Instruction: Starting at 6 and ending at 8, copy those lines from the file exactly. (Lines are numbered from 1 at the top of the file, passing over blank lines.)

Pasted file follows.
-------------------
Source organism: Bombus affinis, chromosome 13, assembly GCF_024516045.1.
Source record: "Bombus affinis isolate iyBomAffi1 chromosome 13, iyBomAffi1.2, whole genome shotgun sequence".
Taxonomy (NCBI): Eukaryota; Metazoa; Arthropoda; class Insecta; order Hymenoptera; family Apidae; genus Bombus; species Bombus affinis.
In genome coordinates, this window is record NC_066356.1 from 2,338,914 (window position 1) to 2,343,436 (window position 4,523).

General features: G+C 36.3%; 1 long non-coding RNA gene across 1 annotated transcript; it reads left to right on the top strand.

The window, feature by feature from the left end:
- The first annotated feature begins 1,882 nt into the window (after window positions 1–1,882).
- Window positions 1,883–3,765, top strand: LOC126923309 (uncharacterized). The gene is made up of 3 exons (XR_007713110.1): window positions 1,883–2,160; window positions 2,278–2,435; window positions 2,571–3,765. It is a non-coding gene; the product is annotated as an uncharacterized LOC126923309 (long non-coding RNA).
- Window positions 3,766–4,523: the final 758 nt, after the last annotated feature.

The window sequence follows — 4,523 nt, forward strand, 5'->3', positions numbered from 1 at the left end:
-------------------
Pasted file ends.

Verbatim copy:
The window, feature by feature from the left end:
- The first annotated feature begins 1,882 nt into the window (after window positions 1–1,882).
- Window positions 1,883–3,765, top strand: LOC126923309 (uncharacterized). The gene is made up of 3 exons (XR_007713110.1): window positions 1,883–2,160; window positions 2,278–2,435; window positions 2,571–3,765. It is a non-coding gene; the product is annotated as an uncharacterized LOC126923309 (long non-coding RNA).